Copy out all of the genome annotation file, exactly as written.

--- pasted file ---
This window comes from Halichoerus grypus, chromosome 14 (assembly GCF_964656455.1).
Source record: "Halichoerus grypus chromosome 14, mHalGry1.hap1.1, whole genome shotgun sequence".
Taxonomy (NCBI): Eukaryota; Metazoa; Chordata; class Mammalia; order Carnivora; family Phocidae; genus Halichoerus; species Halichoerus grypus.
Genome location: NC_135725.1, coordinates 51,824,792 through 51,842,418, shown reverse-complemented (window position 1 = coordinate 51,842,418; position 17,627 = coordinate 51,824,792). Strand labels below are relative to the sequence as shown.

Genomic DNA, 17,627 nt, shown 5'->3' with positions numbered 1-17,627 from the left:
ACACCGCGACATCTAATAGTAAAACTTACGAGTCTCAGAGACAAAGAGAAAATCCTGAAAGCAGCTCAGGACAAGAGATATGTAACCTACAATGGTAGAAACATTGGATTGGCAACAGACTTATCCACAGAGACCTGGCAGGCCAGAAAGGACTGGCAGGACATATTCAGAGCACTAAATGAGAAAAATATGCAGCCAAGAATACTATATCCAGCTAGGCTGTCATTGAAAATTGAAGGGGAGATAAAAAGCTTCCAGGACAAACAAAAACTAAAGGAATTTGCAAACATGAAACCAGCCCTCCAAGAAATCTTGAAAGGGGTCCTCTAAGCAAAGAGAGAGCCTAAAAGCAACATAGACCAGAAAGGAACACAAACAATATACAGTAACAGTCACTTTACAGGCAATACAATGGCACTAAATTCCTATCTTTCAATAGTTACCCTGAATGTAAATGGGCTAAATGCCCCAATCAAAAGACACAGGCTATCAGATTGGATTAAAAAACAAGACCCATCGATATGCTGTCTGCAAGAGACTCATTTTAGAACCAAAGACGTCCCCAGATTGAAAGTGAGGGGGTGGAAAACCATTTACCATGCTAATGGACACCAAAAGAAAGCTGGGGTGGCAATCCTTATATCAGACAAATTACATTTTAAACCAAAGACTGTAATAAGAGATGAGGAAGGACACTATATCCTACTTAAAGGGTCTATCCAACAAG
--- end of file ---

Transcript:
This window comes from Halichoerus grypus, chromosome 14 (assembly GCF_964656455.1).
Source record: "Halichoerus grypus chromosome 14, mHalGry1.hap1.1, whole genome shotgun sequence".
Taxonomy (NCBI): Eukaryota; Metazoa; Chordata; class Mammalia; order Carnivora; family Phocidae; genus Halichoerus; species Halichoerus grypus.
Genome location: NC_135725.1, coordinates 51,824,792 through 51,842,418, shown reverse-complemented (window position 1 = coordinate 51,842,418; position 17,627 = coordinate 51,824,792). Strand labels below are relative to the sequence as shown.

Genomic DNA, 17,627 nt, shown 5'->3' with positions numbered 1-17,627 from the left:
ACACCGCGACATCTAATAGTAAAACTTACGAGTCTCAGAGACAAAGAGAAAATCCTGAAAGCAGCTCAGGACAAGAGATATGTAACCTACAATGGTAGAAACATTGGATTGGCAACAGACTTATCCACAGAGACCTGGCAGGCCAGAAAGGACTGGCAGGACATATTCAGAGCACTAAATGAGAAAAATATGCAGCCAAGAATACTATATCCAGCTAGGCTGTCATTGAAAATTGAAGGGGAGATAAAAAGCTTCCAGGACAAACAAAAACTAAAGGAATTTGCAAACATGAAACCAGCCCTCCAAGAAATCTTGAAAGGGGTCCTCTAAGCAAAGAGAGAGCCTAAAAGCAACATAGACCAGAAAGGAACACAAACAATATACAGTAACAGTCACTTTACAGGCAATACAATGGCACTAAATTCCTATCTTTCAATAGTTACCCTGAATGTAAATGGGCTAAATGCCCCAATCAAAAGACACAGGCTATCAGATTGGATTAAAAAACAAGACCCATCGATATGCTGTCTGCAAGAGACTCATTTTAGAACCAAAGACGTCCCCAGATTGAAAGTGAGGGGGTGGAAAACCATTTACCATGCTAATGGACACCAAAAGAAAGCTGGGGTGGCAATCCTTATATCAGACAAATTACATTTTAAACCAAAGACTGTAATAAGAGATGAGGAAGGACACTATATCCTACTTAAAGGGTCTATCCAACAAG